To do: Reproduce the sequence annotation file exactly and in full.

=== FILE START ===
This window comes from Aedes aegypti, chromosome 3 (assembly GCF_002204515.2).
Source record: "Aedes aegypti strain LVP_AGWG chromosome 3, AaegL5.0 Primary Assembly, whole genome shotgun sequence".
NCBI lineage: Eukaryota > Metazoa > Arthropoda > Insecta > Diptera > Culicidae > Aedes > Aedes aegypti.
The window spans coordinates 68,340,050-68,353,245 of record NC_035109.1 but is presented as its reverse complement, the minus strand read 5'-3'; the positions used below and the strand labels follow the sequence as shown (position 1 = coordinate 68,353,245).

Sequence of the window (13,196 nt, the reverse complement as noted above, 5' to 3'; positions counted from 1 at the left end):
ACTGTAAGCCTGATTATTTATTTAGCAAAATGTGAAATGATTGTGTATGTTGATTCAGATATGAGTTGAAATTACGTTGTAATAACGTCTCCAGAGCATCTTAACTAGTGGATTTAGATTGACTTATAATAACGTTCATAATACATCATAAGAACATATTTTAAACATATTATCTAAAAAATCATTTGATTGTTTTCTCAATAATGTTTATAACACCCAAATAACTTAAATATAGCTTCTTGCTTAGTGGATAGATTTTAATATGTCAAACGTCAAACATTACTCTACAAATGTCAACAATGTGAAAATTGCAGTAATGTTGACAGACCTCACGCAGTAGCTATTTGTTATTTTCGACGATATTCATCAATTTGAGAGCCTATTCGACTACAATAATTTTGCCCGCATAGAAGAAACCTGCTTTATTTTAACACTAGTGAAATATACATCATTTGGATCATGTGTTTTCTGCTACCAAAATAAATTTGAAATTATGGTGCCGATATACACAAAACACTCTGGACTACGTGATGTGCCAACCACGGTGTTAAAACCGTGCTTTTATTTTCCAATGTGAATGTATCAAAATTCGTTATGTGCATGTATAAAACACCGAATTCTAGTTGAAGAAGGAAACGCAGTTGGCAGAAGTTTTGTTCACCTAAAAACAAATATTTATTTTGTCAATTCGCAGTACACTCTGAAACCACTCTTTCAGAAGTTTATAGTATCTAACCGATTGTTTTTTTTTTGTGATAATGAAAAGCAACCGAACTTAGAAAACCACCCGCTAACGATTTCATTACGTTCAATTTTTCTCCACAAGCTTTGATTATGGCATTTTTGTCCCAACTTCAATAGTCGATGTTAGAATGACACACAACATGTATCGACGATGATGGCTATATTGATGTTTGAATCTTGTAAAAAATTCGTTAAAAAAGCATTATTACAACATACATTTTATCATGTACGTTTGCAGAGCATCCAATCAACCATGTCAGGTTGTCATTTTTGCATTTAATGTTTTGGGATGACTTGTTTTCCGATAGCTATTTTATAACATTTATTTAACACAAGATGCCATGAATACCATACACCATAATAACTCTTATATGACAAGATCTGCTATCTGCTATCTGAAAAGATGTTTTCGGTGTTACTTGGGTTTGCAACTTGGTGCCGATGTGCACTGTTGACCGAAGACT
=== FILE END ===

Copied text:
This window comes from Aedes aegypti, chromosome 3 (assembly GCF_002204515.2).
Source record: "Aedes aegypti strain LVP_AGWG chromosome 3, AaegL5.0 Primary Assembly, whole genome shotgun sequence".
NCBI lineage: Eukaryota > Metazoa > Arthropoda > Insecta > Diptera > Culicidae > Aedes > Aedes aegypti.
The window spans coordinates 68,340,050-68,353,245 of record NC_035109.1 but is presented as its reverse complement, the minus strand read 5'-3'; the positions used below and the strand labels follow the sequence as shown (position 1 = coordinate 68,353,245).

Sequence of the window (13,196 nt, the reverse complement as noted above, 5' to 3'; positions counted from 1 at the left end):
ACTGTAAGCCTGATTATTTATTTAGCAAAATGTGAAATGATTGTGTATGTTGATTCAGATATGAGTTGAAATTACGTTGTAATAACGTCTCCAGAGCATCTTAACTAGTGGATTTAGATTGACTTATAATAACGTTCATAATACATCATAAGAACATATTTTAAACATATTATCTAAAAAATCATTTGATTGTTTTCTCAATAATGTTTATAACACCCAAATAACTTAAATATAGCTTCTTGCTTAGTGGATAGATTTTAATATGTCAAACGTCAAACATTACTCTACAAATGTCAACAATGTGAAAATTGCAGTAATGTTGACAGACCTCACGCAGTAGCTATTTGTTATTTTCGACGATATTCATCAATTTGAGAGCCTATTCGACTACAATAATTTTGCCCGCATAGAAGAAACCTGCTTTATTTTAACACTAGTGAAATATACATCATTTGGATCATGTGTTTTCTGCTACCAAAATAAATTTGAAATTATGGTGCCGATATACACAAAACACTCTGGACTACGTGATGTGCCAACCACGGTGTTAAAACCGTGCTTTTATTTTCCAATGTGAATGTATCAAAATTCGTTATGTGCATGTATAAAACACCGAATTCTAGTTGAAGAAGGAAACGCAGTTGGCAGAAGTTTTGTTCACCTAAAAACAAATATTTATTTTGTCAATTCGCAGTACACTCTGAAACCACTCTTTCAGAAGTTTATAGTATCTAACCGATTGTTTTTTTTTTGTGATAATGAAAAGCAACCGAACTTAGAAAACCACCCGCTAACGATTTCATTACGTTCAATTTTTCTCCACAAGCTTTGATTATGGCATTTTTGTCCCAACTTCAATAGTCGATGTTAGAATGACACACAACATGTATCGACGATGATGGCTATATTGATGTTTGAATCTTGTAAAAAATTCGTTAAAAAAGCATTATTACAACATACATTTTATCATGTACGTTTGCAGAGCATCCAATCAACCATGTCAGGTTGTCATTTTTGCATTTAATGTTTTGGGATGACTTGTTTTCCGATAGCTATTTTATAACATTTATTTAACACAAGATGCCATGAATACCATACACCATAATAACTCTTATATGACAAGATCTGCTATCTGCTATCTGAAAAGATGTTTTCGGTGTTACTTGGGTTTGCAACTTGGTGCCGATGTGCACTGTTGACCGAAGACT